Save Fabric with This Magic Way to Make Bias Binding
If you have curved or scalloped edges to bind, you'll need bias binding to stretch around the shape. Making bias binding takes the most yardage, but Lindsay shows you how to make a continuous strip from a square of fabric.
Featured quilt is Inner Circle by Kadee Porter, which is featured in the June 2020 issue of American Patchwork & Quilting.
Click here to download a chart of the amount of continuous binding you can cut from various size squares.
Here's how to figure out what size to cut your square:
Find the total inches of bias binding you need by multiplying length x width.
Ex: My quilt needs 135” of bias binding, 2-1/2” wide. 135 x 2-1/2 = 337.5
Find the square root of that number, and round up to the next whole number.
Ex: The square root of 337.5 is 18.37. Round up to 19.
Add 3” for seaming the strips together.
Sample: 19 + 3 = 22.
You need a 22” square of fabric for your bias binding.
Hi, I’m Lindsay with American Patchwork & Quilting magazine, and this video is brought to you by Baby Lock.
If you’re finishing a quilt that has curves or scalloped edges, or want to emphasize a fabric’s design like a stripe, you may want to use bias binding. Bias binding refers to binding cut diagonally across your fabric. It’s also the type of binding that takes the most yardage. But we have a fun trick to share with you today – how to cut one length of bias binding using a single square of fabric to prevent any fabric waste.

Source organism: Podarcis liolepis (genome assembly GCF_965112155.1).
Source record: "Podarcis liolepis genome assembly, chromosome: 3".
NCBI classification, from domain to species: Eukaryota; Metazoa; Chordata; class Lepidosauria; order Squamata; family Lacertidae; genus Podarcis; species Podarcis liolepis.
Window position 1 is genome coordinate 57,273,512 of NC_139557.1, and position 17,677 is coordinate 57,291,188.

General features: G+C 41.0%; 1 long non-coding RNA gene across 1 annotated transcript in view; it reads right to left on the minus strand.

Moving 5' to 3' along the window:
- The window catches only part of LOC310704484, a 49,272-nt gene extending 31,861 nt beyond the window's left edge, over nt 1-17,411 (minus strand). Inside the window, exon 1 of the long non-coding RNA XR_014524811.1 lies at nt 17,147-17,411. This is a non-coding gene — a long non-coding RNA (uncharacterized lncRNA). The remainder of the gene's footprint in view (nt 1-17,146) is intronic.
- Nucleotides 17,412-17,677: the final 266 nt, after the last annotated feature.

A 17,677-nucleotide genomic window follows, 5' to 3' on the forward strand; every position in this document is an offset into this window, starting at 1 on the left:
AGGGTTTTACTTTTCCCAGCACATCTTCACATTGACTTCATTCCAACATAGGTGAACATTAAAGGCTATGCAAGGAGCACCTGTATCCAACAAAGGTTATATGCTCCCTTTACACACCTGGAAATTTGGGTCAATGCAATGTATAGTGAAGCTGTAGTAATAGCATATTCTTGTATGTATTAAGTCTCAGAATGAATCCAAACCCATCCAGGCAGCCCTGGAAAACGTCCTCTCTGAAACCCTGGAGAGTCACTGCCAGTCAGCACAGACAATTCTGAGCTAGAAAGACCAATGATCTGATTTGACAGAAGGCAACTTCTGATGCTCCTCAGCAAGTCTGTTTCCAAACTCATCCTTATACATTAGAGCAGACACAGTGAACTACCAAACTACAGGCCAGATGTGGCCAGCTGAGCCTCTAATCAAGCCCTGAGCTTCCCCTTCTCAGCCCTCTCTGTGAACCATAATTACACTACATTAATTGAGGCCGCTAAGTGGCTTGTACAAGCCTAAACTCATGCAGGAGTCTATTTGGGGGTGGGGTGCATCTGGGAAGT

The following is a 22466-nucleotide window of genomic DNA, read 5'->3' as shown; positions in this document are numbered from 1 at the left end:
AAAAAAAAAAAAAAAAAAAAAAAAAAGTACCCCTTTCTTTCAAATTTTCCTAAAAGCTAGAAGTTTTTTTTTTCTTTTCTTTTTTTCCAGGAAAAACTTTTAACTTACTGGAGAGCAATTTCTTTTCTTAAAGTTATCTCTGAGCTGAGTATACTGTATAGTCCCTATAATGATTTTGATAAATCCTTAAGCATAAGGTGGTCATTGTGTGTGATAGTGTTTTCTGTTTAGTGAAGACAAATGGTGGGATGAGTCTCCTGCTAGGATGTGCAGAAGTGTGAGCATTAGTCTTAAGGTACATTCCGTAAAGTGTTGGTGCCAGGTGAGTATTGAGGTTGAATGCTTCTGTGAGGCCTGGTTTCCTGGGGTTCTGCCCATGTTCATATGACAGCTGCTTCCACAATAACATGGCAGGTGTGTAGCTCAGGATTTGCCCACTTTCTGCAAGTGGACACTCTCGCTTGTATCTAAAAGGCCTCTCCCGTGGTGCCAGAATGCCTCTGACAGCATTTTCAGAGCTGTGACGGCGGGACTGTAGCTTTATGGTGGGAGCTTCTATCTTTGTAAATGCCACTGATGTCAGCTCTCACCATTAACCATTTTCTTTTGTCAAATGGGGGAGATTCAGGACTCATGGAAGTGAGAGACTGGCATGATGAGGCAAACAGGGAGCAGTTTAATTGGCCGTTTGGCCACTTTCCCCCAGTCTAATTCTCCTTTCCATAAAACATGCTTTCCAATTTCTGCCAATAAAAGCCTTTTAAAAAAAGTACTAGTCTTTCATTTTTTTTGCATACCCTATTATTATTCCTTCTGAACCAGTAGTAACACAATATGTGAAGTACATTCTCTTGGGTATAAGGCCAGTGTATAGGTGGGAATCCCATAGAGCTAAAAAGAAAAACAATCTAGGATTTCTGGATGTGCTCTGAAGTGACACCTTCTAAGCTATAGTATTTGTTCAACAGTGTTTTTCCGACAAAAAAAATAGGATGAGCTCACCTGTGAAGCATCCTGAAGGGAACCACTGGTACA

First, you’ll need to figure out what size square to cut for your binding. We have a handy download of the math for you in the video description! We’re using a 18” square for this demonstration, which will give us enough bias binding for a table topper size quilt.
Cut the square in half diagonally to form two triangles.
With right sides together, align two short triangle edges. Sew the triangles together with a 1/4" seam allowance to make a parallelogram. Press the seam allowances open.
Use a fabric marker or pencil and a ruler to draw lines parallel to the long bias edges, spacing the lines the desired width of the binding strip. (For example, space the lines 2-1/2" apart for a 2-1/2"-wide binding strip.)
With right sides together, bring the straight-grain edges together and align the raw edges to create a tube. Offset the edges by shifting one down so that the top of one edge aligns with the first marked line of the opposite edge.
Holding the fabric in this position with pins, sew the bias edges together with a 1/4" seam allowance. Press the seam allowances open.
Begin cutting on the top marked line and cut in a continuous spiral. Each time you cut across the seam, you'll be moving down one marked line.
One your binding is complete, you’ll prep it just like you would your normal binding, then sew it to the quilt! One tip: since bias binding is stretchy, avoid pulling it too tightly when you’re sewing it to the quilt. Ease it in gently, so the fabric can stretch around the curves and lay flat!
We hope this tip saves you fabric and gives you success the next time you use bias binding to finish a quilt.